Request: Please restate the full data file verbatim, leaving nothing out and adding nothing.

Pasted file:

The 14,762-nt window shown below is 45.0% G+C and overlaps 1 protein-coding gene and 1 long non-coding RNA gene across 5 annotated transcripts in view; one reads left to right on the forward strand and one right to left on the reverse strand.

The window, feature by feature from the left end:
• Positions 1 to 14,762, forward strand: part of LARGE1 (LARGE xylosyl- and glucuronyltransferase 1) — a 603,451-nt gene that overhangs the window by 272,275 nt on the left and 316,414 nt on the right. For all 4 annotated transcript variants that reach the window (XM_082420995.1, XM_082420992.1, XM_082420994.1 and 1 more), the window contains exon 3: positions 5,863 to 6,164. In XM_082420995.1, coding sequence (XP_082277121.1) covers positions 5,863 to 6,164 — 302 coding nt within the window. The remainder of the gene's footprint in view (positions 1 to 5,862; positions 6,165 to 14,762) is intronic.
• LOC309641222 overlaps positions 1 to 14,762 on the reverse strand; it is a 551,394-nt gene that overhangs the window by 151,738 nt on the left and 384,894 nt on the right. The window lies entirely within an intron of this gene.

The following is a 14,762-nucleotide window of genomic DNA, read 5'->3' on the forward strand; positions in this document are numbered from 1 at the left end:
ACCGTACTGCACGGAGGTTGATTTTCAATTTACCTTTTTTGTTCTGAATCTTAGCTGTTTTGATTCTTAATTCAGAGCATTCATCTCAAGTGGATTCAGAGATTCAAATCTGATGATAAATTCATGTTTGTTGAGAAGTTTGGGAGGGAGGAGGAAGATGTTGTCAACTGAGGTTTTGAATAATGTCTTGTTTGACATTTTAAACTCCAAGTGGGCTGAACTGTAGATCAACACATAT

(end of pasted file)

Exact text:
The 14,762-nt window shown below is 45.0% G+C and overlaps 1 protein-coding gene and 1 long non-coding RNA gene across 5 annotated transcripts in view; one reads left to right on the forward strand and one right to left on the reverse strand.

The window, feature by feature from the left end:
• Positions 1 to 14,762, forward strand: part of LARGE1 (LARGE xylosyl- and glucuronyltransferase 1) — a 603,451-nt gene that overhangs the window by 272,275 nt on the left and 316,414 nt on the right. For all 4 annotated transcript variants that reach the window (XM_082420995.1, XM_082420992.1, XM_082420994.1 and 1 more), the window contains exon 3: positions 5,863 to 6,164. In XM_082420995.1, coding sequence (XP_082277121.1) covers positions 5,863 to 6,164 — 302 coding nt within the window. The remainder of the gene's footprint in view (positions 1 to 5,862; positions 6,165 to 14,762) is intronic.
• LOC309641222 overlaps positions 1 to 14,762 on the reverse strand; it is a 551,394-nt gene that overhangs the window by 151,738 nt on the left and 384,894 nt on the right. The window lies entirely within an intron of this gene.

The following is a 14,762-nucleotide window of genomic DNA, read 5'->3' on the forward strand; positions in this document are numbered from 1 at the left end:
ACCGTACTGCACGGAGGTTGATTTTCAATTTACCTTTTTTGTTCTGAATCTTAGCTGTTTTGATTCTTAATTCAGAGCATTCATCTCAAGTGGATTCAGAGATTCAAATCTGATGATAAATTCATGTTTGTTGAGAAGTTTGGGAGGGAGGAGGAAGATGTTGTCAACTGAGGTTTTGAATAATGTCTTGTTTGACATTTTAAACTCCAAGTGGGCTGAACTGTAGATCAACACATAT